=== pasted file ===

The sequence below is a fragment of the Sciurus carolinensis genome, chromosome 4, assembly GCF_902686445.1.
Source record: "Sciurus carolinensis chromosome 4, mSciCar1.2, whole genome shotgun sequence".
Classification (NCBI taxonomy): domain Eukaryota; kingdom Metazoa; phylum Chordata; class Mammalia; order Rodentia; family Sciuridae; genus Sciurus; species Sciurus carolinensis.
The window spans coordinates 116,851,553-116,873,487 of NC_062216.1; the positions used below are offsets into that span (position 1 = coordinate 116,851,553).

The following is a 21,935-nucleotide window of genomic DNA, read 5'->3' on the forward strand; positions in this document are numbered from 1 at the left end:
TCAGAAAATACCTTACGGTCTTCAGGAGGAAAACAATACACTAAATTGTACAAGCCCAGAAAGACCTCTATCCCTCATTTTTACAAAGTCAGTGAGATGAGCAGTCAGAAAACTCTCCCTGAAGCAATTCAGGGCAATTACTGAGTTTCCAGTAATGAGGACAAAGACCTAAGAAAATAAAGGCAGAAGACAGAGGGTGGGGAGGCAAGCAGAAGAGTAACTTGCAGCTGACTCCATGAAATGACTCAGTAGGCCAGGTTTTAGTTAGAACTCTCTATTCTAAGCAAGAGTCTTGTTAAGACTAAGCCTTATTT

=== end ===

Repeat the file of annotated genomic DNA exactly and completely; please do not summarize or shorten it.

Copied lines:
The sequence below is a fragment of the Sciurus carolinensis genome, chromosome 4, assembly GCF_902686445.1.
Source record: "Sciurus carolinensis chromosome 4, mSciCar1.2, whole genome shotgun sequence".
Classification (NCBI taxonomy): domain Eukaryota; kingdom Metazoa; phylum Chordata; class Mammalia; order Rodentia; family Sciuridae; genus Sciurus; species Sciurus carolinensis.
The window spans coordinates 116,851,553-116,873,487 of NC_062216.1; the positions used below are offsets into that span (position 1 = coordinate 116,851,553).

The following is a 21,935-nucleotide window of genomic DNA, read 5'->3' on the forward strand; positions in this document are numbered from 1 at the left end:
TCAGAAAATACCTTACGGTCTTCAGGAGGAAAACAATACACTAAATTGTACAAGCCCAGAAAGACCTCTATCCCTCATTTTTACAAAGTCAGTGAGATGAGCAGTCAGAAAACTCTCCCTGAAGCAATTCAGGGCAATTACTGAGTTTCCAGTAATGAGGACAAAGACCTAAGAAAATAAAGGCAGAAGACAGAGGGTGGGGAGGCAAGCAGAAGAGTAACTTGCAGCTGACTCCATGAAATGACTCAGTAGGCCAGGTTTTAGTTAGAACTCTCTATTCTAAGCAAGAGTCTTGTTAAGACTAAGCCTTATTT